With a significant judgement, the Delhi High Court has brought some relieving news for women in the defence services. The court has allowed permanent commission for women in the Indian Navy, entitling them for full time service and retirement benefits.
“Women are here to stay,” said a Delhi High Court bench in a landmark judgement this Friday.
The court has said that women naval officers should be offered permanent commission in the Navy. Thus, women can now have full term service in the Indian Navy and can enjoy retirement benefits as well.
The judgement came after the court heard six pleas filed by 19 retired and serving women officers from the education, logistics and ATC branches of the Navy. These women had filed their petitions seeking permanent commission in the force. In a similar judgement, women in the Army and Air Force had been granted permission for permanent commission by the High Court in 2010.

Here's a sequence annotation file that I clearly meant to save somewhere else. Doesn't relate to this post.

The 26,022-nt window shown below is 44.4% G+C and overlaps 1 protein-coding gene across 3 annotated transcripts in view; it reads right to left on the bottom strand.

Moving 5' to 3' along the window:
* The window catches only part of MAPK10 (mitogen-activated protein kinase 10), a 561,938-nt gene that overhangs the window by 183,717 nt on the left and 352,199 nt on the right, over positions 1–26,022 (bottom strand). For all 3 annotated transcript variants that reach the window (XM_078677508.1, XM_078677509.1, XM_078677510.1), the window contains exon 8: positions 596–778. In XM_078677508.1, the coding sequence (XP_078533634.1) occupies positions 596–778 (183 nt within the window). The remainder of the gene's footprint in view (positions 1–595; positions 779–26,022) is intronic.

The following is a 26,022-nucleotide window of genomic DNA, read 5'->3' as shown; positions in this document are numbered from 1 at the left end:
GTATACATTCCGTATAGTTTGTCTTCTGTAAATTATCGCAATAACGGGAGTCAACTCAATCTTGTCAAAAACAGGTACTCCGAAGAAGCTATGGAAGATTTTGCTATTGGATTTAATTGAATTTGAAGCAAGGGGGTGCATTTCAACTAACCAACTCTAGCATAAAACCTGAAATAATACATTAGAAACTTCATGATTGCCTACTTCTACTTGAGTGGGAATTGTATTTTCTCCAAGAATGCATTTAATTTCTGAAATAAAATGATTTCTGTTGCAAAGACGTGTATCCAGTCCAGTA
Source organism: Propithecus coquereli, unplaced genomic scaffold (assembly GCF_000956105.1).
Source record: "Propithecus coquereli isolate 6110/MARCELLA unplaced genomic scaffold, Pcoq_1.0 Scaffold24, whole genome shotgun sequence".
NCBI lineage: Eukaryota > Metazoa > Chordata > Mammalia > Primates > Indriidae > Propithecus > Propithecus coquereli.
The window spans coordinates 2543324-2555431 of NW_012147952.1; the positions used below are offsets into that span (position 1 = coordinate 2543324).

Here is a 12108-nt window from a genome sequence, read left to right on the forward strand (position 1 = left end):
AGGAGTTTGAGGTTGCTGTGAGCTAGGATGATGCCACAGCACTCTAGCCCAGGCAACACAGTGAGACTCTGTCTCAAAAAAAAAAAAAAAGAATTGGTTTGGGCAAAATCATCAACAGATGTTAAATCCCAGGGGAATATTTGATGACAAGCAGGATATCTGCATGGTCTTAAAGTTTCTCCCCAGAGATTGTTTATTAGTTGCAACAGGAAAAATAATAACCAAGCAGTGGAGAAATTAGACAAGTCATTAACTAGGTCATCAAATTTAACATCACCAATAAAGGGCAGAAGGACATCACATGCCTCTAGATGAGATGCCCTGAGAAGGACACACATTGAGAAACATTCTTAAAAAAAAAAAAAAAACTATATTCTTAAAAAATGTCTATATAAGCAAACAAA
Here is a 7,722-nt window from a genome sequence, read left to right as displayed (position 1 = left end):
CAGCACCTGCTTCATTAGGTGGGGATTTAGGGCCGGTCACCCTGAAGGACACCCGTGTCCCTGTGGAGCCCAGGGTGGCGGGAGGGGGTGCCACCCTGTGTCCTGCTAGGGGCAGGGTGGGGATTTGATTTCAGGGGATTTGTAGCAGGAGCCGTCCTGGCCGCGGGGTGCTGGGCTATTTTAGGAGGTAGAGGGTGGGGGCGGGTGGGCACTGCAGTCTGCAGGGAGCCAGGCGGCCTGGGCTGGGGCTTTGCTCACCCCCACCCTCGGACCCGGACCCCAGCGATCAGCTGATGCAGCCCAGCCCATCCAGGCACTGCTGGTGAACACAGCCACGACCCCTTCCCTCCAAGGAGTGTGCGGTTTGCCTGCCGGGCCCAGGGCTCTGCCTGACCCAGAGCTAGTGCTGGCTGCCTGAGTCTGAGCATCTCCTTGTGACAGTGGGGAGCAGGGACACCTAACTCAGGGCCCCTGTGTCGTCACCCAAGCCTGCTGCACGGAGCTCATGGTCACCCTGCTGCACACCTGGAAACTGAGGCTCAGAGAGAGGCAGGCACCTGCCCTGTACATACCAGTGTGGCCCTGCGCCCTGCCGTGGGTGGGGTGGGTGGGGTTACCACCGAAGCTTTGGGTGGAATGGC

Prior to this, women were only eligible for short-term commissions in the Navy, with the maximum term of just 14 year. Because of this, they were not entitled to enjoy retirement facilities, for which one has to serve for at least 20 years. Thus the court has also allowed the officers’ plea requesting retirement benefits like pension.
“Courts would frown upon any endeavour which tries to restrain progress of women,” said the bench of Justice Kailash Gambhir and Justice Najmi Waziri. They reminded the Central Government and others who oppose this move that women today “work shoulder to shoulder” with men, and that “sexist bias and service bias” should not be blocking their progress.
The officers had also challenged a 2008 decision made by the Navy which said that only those women who join the force after 2008 will be granted permanent commission; that too only those serving in the Education, Law and Naval Architecture branches.
According a senior naval officer, they will have to relook at the rules because as of now, women are not allowed on ships. Hence it will be difficult to promote them to the rank of Captain since it requires officers to fulfil tenure at the sea.